- Tryptophan: mild nausea, dry mouth, dizziness and tremor
- Ginkgo: mild and rare side effects such as diarrhea, headache, nausea and rash
- L-Theanine: There are no confirmed or direct side effects when taken alone; diarrhea and abdominal pain occur when combined with L-cystine
Generally speaking, pregnant or breastfeeding women should consult their doctor before trying these or any other supplements. Most supplements should be avoided because there are few studies confirming that they are safe for this population.
Magnesium, glycine, and tryptophan are all important for fetal development, and you don’t have to avoid them if you are pregnant or breastfeeding. However, your doctor still needs to recommend the appropriate dosage to avoid potential side effects.
Frequently asked questions about natural sleep aids
Are natural sleep aids effective?
Some studies have shown that certain natural sleep aids, such as melatonin, are effective. Other herbal supplements, such as valerian root and passionflower, have had mixed results.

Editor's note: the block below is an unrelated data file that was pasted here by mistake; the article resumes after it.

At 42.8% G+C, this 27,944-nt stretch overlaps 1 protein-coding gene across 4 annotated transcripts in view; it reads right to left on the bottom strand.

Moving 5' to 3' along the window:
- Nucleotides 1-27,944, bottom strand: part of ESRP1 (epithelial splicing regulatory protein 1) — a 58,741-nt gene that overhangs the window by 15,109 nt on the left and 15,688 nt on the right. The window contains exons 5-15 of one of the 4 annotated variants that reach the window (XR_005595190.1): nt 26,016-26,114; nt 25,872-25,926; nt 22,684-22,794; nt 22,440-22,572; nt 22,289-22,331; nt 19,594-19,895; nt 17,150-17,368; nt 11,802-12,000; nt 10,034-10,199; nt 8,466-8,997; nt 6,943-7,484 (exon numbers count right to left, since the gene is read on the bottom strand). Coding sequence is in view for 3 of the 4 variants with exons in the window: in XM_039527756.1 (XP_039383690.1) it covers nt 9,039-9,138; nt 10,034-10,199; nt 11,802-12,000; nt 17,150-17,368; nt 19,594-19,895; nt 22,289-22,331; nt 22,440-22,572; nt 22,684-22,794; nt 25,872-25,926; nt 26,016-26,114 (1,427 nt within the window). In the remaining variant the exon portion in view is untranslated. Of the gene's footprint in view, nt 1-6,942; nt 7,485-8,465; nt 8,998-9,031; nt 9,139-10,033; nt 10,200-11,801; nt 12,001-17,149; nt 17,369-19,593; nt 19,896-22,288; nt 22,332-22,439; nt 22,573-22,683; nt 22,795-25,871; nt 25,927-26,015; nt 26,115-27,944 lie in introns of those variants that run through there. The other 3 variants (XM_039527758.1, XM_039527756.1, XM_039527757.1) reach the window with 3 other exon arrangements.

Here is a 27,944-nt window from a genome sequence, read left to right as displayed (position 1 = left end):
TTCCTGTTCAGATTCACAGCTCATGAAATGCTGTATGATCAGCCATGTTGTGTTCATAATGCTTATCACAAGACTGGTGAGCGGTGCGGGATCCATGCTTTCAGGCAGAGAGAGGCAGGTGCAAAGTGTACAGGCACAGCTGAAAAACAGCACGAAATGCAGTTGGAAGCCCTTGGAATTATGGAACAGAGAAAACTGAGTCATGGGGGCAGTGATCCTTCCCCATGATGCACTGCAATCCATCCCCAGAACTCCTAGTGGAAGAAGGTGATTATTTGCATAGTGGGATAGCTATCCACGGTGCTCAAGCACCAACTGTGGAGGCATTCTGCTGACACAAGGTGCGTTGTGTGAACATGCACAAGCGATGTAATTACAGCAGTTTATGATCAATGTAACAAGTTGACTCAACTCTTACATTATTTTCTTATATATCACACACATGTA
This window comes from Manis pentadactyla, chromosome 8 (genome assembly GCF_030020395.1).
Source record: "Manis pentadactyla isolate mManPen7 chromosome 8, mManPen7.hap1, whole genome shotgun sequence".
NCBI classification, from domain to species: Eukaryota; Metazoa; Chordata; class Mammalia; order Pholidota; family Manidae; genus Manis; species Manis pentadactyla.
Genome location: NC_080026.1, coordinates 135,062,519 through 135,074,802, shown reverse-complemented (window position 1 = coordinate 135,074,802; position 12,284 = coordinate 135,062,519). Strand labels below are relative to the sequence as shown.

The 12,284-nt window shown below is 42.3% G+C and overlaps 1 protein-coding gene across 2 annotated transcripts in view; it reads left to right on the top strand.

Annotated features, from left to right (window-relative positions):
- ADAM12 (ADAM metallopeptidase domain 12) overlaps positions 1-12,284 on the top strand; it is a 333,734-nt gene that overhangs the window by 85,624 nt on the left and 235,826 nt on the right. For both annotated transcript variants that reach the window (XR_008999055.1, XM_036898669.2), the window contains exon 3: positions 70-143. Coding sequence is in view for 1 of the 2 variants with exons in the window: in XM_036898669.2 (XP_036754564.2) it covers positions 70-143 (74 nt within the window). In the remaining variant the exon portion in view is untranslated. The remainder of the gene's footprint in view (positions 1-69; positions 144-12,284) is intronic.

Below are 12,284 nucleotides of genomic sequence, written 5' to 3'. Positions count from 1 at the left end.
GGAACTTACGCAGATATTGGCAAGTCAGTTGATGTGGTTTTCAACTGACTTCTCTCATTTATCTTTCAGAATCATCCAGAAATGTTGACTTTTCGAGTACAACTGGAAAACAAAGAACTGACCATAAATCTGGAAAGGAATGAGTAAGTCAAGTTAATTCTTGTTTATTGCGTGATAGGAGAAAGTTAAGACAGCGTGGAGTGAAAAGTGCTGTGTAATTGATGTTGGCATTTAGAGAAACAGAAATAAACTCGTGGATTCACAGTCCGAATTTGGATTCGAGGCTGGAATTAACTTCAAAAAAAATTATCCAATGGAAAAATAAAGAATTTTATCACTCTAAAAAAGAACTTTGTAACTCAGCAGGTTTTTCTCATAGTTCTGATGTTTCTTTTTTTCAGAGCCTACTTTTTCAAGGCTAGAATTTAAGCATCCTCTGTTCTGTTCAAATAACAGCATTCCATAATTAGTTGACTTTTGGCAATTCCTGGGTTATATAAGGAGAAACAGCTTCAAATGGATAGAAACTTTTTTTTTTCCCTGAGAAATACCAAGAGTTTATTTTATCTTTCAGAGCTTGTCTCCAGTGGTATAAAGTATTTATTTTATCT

Although some studies and anecdotal evidence suggest that natural sleep aids may be helpful, more research is needed to determine.
Are natural sleep aids safer than prescription sleep aids?
The nine natural sleep aids discussed in this article are generally considered safer than prescription sleep aids because they have fewer side effects. Nevertheless, it is important to choose quality products from reputable brands. Remember that the Food and Drug Administration (FDA) does not regulate herbal supplements in the same way as drugs.
Also, please note that even natural sleep aids are a short-term solution. If you often experience sleep problems, it is best to talk to your doctor to rule out any underlying diseases.
Are over-the-counter sleeping pills safe?
Diphenhydramine and doxylamine succinate are antihistamines sold over the counter. Although they are sometimes used as sleep aids, this is not their main purpose. There is no strong evidence that they work well as sleep aids, and they may cause side effects. The elderly, especially those with kidney or liver problems, should not use diphenhydramine.
It is best not to take over-the-counter sleeping pills regularly, because doing so can lead to dependence. If you do use them, please use them only occasionally, not more than 2 weeks at a time. If you often suffer from insomnia, be sure to consult your doctor.